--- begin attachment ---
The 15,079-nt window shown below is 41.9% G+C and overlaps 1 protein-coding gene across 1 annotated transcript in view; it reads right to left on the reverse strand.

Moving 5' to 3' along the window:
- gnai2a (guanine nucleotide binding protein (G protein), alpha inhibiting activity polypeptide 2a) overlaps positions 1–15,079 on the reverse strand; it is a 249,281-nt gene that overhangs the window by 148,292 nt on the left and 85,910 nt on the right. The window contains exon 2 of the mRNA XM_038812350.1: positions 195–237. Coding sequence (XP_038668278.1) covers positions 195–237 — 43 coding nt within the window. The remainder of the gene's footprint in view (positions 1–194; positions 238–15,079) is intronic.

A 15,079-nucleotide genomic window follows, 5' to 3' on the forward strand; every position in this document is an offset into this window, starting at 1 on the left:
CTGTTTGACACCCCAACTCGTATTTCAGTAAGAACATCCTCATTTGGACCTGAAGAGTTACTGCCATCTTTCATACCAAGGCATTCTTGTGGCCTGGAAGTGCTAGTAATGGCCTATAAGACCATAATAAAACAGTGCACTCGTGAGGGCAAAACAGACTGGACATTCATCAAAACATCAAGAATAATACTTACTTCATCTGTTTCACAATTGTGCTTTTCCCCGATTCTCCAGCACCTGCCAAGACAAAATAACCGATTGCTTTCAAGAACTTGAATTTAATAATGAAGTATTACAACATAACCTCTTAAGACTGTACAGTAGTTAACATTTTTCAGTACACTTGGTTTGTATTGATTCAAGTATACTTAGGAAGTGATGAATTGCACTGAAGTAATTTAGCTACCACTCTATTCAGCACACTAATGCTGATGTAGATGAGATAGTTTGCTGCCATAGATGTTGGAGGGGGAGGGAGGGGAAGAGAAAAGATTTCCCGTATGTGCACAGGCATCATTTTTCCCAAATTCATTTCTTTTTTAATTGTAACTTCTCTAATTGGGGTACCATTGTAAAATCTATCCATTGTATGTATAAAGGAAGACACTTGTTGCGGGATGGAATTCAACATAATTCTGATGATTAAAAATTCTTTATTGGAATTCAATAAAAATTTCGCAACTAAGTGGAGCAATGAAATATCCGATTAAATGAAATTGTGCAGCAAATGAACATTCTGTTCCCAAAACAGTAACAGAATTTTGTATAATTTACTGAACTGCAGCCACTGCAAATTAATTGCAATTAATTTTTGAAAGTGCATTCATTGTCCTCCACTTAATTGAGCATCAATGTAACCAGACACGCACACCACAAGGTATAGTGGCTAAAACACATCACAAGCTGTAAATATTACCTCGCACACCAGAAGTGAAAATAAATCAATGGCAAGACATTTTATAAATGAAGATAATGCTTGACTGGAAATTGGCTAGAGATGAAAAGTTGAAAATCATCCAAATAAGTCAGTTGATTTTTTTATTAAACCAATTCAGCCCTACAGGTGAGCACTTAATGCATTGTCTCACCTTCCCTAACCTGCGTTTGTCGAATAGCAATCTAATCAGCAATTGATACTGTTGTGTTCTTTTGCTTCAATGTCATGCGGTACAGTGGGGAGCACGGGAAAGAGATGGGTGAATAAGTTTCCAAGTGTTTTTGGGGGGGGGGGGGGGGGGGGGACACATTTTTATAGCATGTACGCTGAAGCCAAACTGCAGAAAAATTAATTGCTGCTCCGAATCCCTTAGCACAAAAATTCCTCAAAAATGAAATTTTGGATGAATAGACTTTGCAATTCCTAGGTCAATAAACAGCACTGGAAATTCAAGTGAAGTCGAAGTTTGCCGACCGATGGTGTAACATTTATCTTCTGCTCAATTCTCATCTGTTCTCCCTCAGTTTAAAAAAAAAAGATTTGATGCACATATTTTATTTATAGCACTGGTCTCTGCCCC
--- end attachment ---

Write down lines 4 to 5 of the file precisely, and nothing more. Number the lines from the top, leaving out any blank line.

A 15,079-nucleotide genomic window follows, 5' to 3' on the forward strand; every position in this document is an offset into this window, starting at 1 on the left:
CTGTTTGACACCCCAACTCGTATTTCAGTAAGAACATCCTCATTTGGACCTGAAGAGTTACTGCCATCTTTCATACCAAGGCATTCTTGTGGCCTGGAAGTGCTAGTAATGGCCTATAAGACCATAATAAAACAGTGCACTCGTGAGGGCAAAACAGACTGGACATTCATCAAAACATCAAGAATAATACTTACTTCATCTGTTTCACAATTGTGCTTTTCCCCGATTCTCCAGCACCTGCCAAGACAAAATAACCGATTGCTTTCAAGAACTTGAATTTAATAATGAAGTATTACAACATAACCTCTTAAGACTGTACAGTAGTTAACATTTTTCAGTACACTTGGTTTGTATTGATTCAAGTATACTTAGGAAGTGATGAATTGCACTGAAGTAATTTAGCTACCACTCTATTCAGCACACTAATGCTGATGTAGATGAGATAGTTTGCTGCCATAGATGTTGGAGGGGGAGGGAGGGGAAGAGAAAAGATTTCCCGTATGTGCACAGGCATCATTTTTCCCAAATTCATTTCTTTTTTAATTGTAACTTCTCTAATTGGGGTACCATTGTAAAATCTATCCATTGTATGTATAAAGGAAGACACTTGTTGCGGGATGGAATTCAACATAATTCTGATGATTAAAAATTCTTTATTGGAATTCAATAAAAATTTCGCAACTAAGTGGAGCAATGAAATATCCGATTAAATGAAATTGTGCAGCAAATGAACATTCTGTTCCCAAAACAGTAACAGAATTTTGTATAATTTACTGAACTGCAGCCACTGCAAATTAATTGCAATTAATTTTTGAAAGTGCATTCATTGTCCTCCACTTAATTGAGCATCAATGTAACCAGACACGCACACCACAAGGTATAGTGGCTAAAACACATCACAAGCTGTAAATATTACCTCGCACACCAGAAGTGAAAATAAATCAATGGCAAGACATTTTATAAATGAAGATAATGCTTGACTGGAAATTGGCTAGAGATGAAAAGTTGAAAATCATCCAAATAAGTCAGTTGATTTTTTTATTAAACCAATTCAGCCCTACAGGTGAGCACTTAATGCATTGTCTCACCTTCCCTAACCTGCGTTTGTCGAATAGCAATCTAATCAGCAATTGATACTGTTGTGTTCTTTTGCTTCAATGTCATGCGGTACAGTGGGGAGCACGGGAAAGAGATGGGTGAATAAGTTTCCAAGTGTTTTTGGGGGGGGGGGGGGGGGGGGGACACATTTTTATAGCATGTACGCTGAAGCCAAACTGCAGAAAAATTAATTGCTGCTCCGAATCCCTTAGCACAAAAATTCCTCAAAAATGAAATTTTGGATGAATAGACTTTGCAATTCCTAGGTCAATAAACAGCACTGGAAATTCAAGTGAAGTCGAAGTTTGCCGACCGATGGTGTAACATTTATCTTCTGCTCAATTCTCATCTGTTCTCCCTCAGTTTAAAAAAAAAAGATTTGATGCACATATTTTATTTATAGCACTGGTCTCTGCCCC